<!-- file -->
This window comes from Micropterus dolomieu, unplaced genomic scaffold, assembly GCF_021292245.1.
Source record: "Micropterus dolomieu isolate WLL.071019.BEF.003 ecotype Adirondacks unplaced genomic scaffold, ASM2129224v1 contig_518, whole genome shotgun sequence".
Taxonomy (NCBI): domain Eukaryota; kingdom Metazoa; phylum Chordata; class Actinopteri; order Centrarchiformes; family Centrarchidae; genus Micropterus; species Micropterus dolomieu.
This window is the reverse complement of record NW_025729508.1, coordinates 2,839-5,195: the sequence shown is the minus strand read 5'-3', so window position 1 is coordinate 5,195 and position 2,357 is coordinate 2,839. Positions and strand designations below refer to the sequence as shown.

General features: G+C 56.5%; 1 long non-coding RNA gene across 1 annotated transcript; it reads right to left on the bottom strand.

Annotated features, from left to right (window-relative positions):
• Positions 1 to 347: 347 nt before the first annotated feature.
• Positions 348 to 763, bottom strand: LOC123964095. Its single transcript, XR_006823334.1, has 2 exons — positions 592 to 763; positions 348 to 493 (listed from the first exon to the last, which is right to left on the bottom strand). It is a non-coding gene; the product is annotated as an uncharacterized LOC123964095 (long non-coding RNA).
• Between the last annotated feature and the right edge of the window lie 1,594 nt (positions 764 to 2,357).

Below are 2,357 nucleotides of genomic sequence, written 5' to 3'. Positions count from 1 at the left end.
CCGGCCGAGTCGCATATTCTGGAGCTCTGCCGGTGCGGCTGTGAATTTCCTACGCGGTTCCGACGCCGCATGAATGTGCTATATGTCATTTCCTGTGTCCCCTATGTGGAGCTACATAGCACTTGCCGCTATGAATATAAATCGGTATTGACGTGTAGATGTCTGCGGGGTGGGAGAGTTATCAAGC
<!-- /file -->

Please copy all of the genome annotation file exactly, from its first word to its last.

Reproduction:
This window comes from Micropterus dolomieu, unplaced genomic scaffold, assembly GCF_021292245.1.
Source record: "Micropterus dolomieu isolate WLL.071019.BEF.003 ecotype Adirondacks unplaced genomic scaffold, ASM2129224v1 contig_518, whole genome shotgun sequence".
Taxonomy (NCBI): domain Eukaryota; kingdom Metazoa; phylum Chordata; class Actinopteri; order Centrarchiformes; family Centrarchidae; genus Micropterus; species Micropterus dolomieu.
This window is the reverse complement of record NW_025729508.1, coordinates 2,839-5,195: the sequence shown is the minus strand read 5'-3', so window position 1 is coordinate 5,195 and position 2,357 is coordinate 2,839. Positions and strand designations below refer to the sequence as shown.

General features: G+C 56.5%; 1 long non-coding RNA gene across 1 annotated transcript; it reads right to left on the bottom strand.

Annotated features, from left to right (window-relative positions):
• Positions 1 to 347: 347 nt before the first annotated feature.
• Positions 348 to 763, bottom strand: LOC123964095. Its single transcript, XR_006823334.1, has 2 exons — positions 592 to 763; positions 348 to 493 (listed from the first exon to the last, which is right to left on the bottom strand). It is a non-coding gene; the product is annotated as an uncharacterized LOC123964095 (long non-coding RNA).
• Between the last annotated feature and the right edge of the window lie 1,594 nt (positions 764 to 2,357).

Below are 2,357 nucleotides of genomic sequence, written 5' to 3'. Positions count from 1 at the left end.
CCGGCCGAGTCGCATATTCTGGAGCTCTGCCGGTGCGGCTGTGAATTTCCTACGCGGTTCCGACGCCGCATGAATGTGCTATATGTCATTTCCTGTGTCCCCTATGTGGAGCTACATAGCACTTGCCGCTATGAATATAAATCGGTATTGACGTGTAGATGTCTGCGGGGTGGGAGAGTTATCAAGC